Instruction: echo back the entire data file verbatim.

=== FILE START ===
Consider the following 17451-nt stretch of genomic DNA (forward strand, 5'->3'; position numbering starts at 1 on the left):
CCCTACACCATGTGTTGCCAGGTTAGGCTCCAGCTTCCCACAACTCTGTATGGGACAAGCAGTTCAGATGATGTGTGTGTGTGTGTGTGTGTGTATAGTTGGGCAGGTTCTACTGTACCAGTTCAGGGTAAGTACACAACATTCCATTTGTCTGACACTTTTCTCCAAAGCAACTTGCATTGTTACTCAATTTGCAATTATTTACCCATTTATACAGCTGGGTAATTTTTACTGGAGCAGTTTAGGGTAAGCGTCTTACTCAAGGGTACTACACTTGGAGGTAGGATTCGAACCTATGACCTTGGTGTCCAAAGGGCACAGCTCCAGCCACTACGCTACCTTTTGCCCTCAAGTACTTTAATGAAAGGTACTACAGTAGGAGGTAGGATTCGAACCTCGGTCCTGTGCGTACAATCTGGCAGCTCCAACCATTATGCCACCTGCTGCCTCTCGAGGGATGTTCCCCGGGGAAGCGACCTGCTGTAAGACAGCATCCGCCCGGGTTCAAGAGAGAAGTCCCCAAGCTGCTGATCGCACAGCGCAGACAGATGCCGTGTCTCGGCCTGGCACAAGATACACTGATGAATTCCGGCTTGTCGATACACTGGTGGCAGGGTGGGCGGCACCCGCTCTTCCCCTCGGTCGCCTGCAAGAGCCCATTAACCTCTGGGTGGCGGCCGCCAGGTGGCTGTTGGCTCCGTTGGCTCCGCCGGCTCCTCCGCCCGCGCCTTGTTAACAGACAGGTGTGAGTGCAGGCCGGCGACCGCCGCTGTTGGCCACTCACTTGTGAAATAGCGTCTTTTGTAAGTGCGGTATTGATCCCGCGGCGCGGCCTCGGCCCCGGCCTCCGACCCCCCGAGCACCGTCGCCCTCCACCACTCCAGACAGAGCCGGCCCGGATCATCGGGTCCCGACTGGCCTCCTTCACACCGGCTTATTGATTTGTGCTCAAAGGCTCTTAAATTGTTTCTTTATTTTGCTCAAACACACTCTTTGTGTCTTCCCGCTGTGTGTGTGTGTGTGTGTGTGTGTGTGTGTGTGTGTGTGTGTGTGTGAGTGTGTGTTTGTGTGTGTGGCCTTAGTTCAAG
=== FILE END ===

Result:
Consider the following 17451-nt stretch of genomic DNA (forward strand, 5'->3'; position numbering starts at 1 on the left):
CCCTACACCATGTGTTGCCAGGTTAGGCTCCAGCTTCCCACAACTCTGTATGGGACAAGCAGTTCAGATGATGTGTGTGTGTGTGTGTGTGTGTATAGTTGGGCAGGTTCTACTGTACCAGTTCAGGGTAAGTACACAACATTCCATTTGTCTGACACTTTTCTCCAAAGCAACTTGCATTGTTACTCAATTTGCAATTATTTACCCATTTATACAGCTGGGTAATTTTTACTGGAGCAGTTTAGGGTAAGCGTCTTACTCAAGGGTACTACACTTGGAGGTAGGATTCGAACCTATGACCTTGGTGTCCAAAGGGCACAGCTCCAGCCACTACGCTACCTTTTGCCCTCAAGTACTTTAATGAAAGGTACTACAGTAGGAGGTAGGATTCGAACCTCGGTCCTGTGCGTACAATCTGGCAGCTCCAACCATTATGCCACCTGCTGCCTCTCGAGGGATGTTCCCCGGGGAAGCGACCTGCTGTAAGACAGCATCCGCCCGGGTTCAAGAGAGAAGTCCCCAAGCTGCTGATCGCACAGCGCAGACAGATGCCGTGTCTCGGCCTGGCACAAGATACACTGATGAATTCCGGCTTGTCGATACACTGGTGGCAGGGTGGGCGGCACCCGCTCTTCCCCTCGGTCGCCTGCAAGAGCCCATTAACCTCTGGGTGGCGGCCGCCAGGTGGCTGTTGGCTCCGTTGGCTCCGCCGGCTCCTCCGCCCGCGCCTTGTTAACAGACAGGTGTGAGTGCAGGCCGGCGACCGCCGCTGTTGGCCACTCACTTGTGAAATAGCGTCTTTTGTAAGTGCGGTATTGATCCCGCGGCGCGGCCTCGGCCCCGGCCTCCGACCCCCCGAGCACCGTCGCCCTCCACCACTCCAGACAGAGCCGGCCCGGATCATCGGGTCCCGACTGGCCTCCTTCACACCGGCTTATTGATTTGTGCTCAAAGGCTCTTAAATTGTTTCTTTATTTTGCTCAAACACACTCTTTGTGTCTTCCCGCTGTGTGTGTGTGTGTGTGTGTGTGTGTGTGTGTGTGTGTGTGTGTGTGAGTGTGTGTTTGTGTGTGTGGCCTTAGTTCAAG